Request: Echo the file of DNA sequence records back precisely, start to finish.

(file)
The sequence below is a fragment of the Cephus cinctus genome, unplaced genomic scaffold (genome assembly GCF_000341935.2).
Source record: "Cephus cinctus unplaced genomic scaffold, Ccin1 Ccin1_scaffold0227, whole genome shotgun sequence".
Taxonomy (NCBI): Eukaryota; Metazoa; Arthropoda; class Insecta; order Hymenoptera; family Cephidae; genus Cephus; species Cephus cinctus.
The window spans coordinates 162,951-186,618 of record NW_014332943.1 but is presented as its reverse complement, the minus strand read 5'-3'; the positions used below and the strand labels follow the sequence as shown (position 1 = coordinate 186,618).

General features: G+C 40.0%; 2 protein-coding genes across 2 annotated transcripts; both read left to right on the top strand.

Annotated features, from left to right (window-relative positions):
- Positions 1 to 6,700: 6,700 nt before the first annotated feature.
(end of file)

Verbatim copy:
The sequence below is a fragment of the Cephus cinctus genome, unplaced genomic scaffold (genome assembly GCF_000341935.2).
Source record: "Cephus cinctus unplaced genomic scaffold, Ccin1 Ccin1_scaffold0227, whole genome shotgun sequence".
Taxonomy (NCBI): Eukaryota; Metazoa; Arthropoda; class Insecta; order Hymenoptera; family Cephidae; genus Cephus; species Cephus cinctus.
The window spans coordinates 162,951-186,618 of record NW_014332943.1 but is presented as its reverse complement, the minus strand read 5'-3'; the positions used below and the strand labels follow the sequence as shown (position 1 = coordinate 186,618).

General features: G+C 40.0%; 2 protein-coding genes across 2 annotated transcripts; both read left to right on the top strand.

Annotated features, from left to right (window-relative positions):
- Positions 1 to 6,700: 6,700 nt before the first annotated feature.